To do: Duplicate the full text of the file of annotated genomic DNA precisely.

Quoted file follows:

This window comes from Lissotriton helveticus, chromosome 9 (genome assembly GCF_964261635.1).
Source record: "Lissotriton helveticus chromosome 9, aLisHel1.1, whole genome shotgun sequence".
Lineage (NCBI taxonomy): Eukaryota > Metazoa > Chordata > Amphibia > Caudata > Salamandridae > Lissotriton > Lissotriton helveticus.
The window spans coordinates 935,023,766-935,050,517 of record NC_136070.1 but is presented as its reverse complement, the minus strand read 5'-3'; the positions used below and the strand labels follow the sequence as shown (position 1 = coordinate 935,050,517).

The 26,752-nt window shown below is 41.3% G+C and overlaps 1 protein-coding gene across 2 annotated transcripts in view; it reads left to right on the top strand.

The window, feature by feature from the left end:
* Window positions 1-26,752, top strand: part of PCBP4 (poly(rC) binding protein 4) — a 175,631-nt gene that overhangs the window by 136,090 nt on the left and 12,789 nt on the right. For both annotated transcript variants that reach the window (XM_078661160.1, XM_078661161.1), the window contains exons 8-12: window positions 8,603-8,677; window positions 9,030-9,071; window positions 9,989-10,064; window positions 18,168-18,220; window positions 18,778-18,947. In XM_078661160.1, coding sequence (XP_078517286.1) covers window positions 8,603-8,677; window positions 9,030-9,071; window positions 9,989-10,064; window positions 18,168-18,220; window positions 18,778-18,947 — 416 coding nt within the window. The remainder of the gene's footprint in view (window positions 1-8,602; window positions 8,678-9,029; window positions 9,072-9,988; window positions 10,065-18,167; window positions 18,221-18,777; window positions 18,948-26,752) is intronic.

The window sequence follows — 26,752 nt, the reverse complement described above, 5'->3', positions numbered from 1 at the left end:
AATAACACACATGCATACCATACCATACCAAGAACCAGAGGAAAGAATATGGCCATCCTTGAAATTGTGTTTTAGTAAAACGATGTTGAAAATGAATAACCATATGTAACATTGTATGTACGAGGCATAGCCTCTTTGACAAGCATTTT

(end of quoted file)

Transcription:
This window comes from Lissotriton helveticus, chromosome 9 (genome assembly GCF_964261635.1).
Source record: "Lissotriton helveticus chromosome 9, aLisHel1.1, whole genome shotgun sequence".
Lineage (NCBI taxonomy): Eukaryota > Metazoa > Chordata > Amphibia > Caudata > Salamandridae > Lissotriton > Lissotriton helveticus.
The window spans coordinates 935,023,766-935,050,517 of record NC_136070.1 but is presented as its reverse complement, the minus strand read 5'-3'; the positions used below and the strand labels follow the sequence as shown (position 1 = coordinate 935,050,517).

The 26,752-nt window shown below is 41.3% G+C and overlaps 1 protein-coding gene across 2 annotated transcripts in view; it reads left to right on the top strand.

The window, feature by feature from the left end:
* Window positions 1-26,752, top strand: part of PCBP4 (poly(rC) binding protein 4) — a 175,631-nt gene that overhangs the window by 136,090 nt on the left and 12,789 nt on the right. For both annotated transcript variants that reach the window (XM_078661160.1, XM_078661161.1), the window contains exons 8-12: window positions 8,603-8,677; window positions 9,030-9,071; window positions 9,989-10,064; window positions 18,168-18,220; window positions 18,778-18,947. In XM_078661160.1, coding sequence (XP_078517286.1) covers window positions 8,603-8,677; window positions 9,030-9,071; window positions 9,989-10,064; window positions 18,168-18,220; window positions 18,778-18,947 — 416 coding nt within the window. The remainder of the gene's footprint in view (window positions 1-8,602; window positions 8,678-9,029; window positions 9,072-9,988; window positions 10,065-18,167; window positions 18,221-18,777; window positions 18,948-26,752) is intronic.

The window sequence follows — 26,752 nt, the reverse complement described above, 5'->3', positions numbered from 1 at the left end:
AATAACACACATGCATACCATACCATACCAAGAACCAGAGGAAAGAATATGGCCATCCTTGAAATTGTGTTTTAGTAAAACGATGTTGAAAATGAATAACCATATGTAACATTGTATGTACGAGGCATAGCCTCTTTGACAAGCATTTT